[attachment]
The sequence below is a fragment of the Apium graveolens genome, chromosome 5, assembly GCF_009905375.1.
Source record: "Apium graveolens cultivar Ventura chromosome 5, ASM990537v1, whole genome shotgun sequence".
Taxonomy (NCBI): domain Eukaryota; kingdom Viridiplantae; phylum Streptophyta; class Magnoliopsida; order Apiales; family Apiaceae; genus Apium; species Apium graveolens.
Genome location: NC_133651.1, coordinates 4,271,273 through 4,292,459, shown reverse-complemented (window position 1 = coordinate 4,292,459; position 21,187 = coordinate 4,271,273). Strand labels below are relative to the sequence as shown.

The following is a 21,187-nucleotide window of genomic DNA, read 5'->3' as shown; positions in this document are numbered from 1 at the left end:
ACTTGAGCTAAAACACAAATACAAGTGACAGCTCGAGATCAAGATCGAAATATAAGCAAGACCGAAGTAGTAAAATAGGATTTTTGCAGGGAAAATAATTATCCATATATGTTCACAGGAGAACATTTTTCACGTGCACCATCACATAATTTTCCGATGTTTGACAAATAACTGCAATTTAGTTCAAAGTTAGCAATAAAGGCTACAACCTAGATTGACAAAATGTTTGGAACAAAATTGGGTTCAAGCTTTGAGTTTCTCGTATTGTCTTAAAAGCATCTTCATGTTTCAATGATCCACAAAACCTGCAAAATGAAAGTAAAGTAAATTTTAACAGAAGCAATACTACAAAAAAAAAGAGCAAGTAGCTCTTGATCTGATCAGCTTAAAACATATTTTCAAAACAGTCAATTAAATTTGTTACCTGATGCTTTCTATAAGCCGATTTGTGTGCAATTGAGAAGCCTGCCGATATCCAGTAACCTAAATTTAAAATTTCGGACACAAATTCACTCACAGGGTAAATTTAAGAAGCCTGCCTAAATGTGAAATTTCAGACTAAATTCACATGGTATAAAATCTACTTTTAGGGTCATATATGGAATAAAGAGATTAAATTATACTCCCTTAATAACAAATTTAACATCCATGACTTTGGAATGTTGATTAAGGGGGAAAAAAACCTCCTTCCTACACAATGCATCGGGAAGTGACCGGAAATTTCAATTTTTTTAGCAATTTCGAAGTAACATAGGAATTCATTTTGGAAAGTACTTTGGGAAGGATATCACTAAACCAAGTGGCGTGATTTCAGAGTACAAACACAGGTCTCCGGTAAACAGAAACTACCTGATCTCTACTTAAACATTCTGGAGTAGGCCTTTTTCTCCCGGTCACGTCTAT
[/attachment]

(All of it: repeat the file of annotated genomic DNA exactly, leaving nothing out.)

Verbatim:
The sequence below is a fragment of the Apium graveolens genome, chromosome 5, assembly GCF_009905375.1.
Source record: "Apium graveolens cultivar Ventura chromosome 5, ASM990537v1, whole genome shotgun sequence".
Taxonomy (NCBI): domain Eukaryota; kingdom Viridiplantae; phylum Streptophyta; class Magnoliopsida; order Apiales; family Apiaceae; genus Apium; species Apium graveolens.
Genome location: NC_133651.1, coordinates 4,271,273 through 4,292,459, shown reverse-complemented (window position 1 = coordinate 4,292,459; position 21,187 = coordinate 4,271,273). Strand labels below are relative to the sequence as shown.

The following is a 21,187-nucleotide window of genomic DNA, read 5'->3' as shown; positions in this document are numbered from 1 at the left end:
ACTTGAGCTAAAACACAAATACAAGTGACAGCTCGAGATCAAGATCGAAATATAAGCAAGACCGAAGTAGTAAAATAGGATTTTTGCAGGGAAAATAATTATCCATATATGTTCACAGGAGAACATTTTTCACGTGCACCATCACATAATTTTCCGATGTTTGACAAATAACTGCAATTTAGTTCAAAGTTAGCAATAAAGGCTACAACCTAGATTGACAAAATGTTTGGAACAAAATTGGGTTCAAGCTTTGAGTTTCTCGTATTGTCTTAAAAGCATCTTCATGTTTCAATGATCCACAAAACCTGCAAAATGAAAGTAAAGTAAATTTTAACAGAAGCAATACTACAAAAAAAAAGAGCAAGTAGCTCTTGATCTGATCAGCTTAAAACATATTTTCAAAACAGTCAATTAAATTTGTTACCTGATGCTTTCTATAAGCCGATTTGTGTGCAATTGAGAAGCCTGCCGATATCCAGTAACCTAAATTTAAAATTTCGGACACAAATTCACTCACAGGGTAAATTTAAGAAGCCTGCCTAAATGTGAAATTTCAGACTAAATTCACATGGTATAAAATCTACTTTTAGGGTCATATATGGAATAAAGAGATTAAATTATACTCCCTTAATAACAAATTTAACATCCATGACTTTGGAATGTTGATTAAGGGGGAAAAAAACCTCCTTCCTACACAATGCATCGGGAAGTGACCGGAAATTTCAATTTTTTTAGCAATTTCGAAGTAACATAGGAATTCATTTTGGAAAGTACTTTGGGAAGGATATCACTAAACCAAGTGGCGTGATTTCAGAGTACAAACACAGGTCTCCGGTAAACAGAAACTACCTGATCTCTACTTAAACATTCTGGAGTAGGCCTTTTTCTCCCGGTCACGTCTAT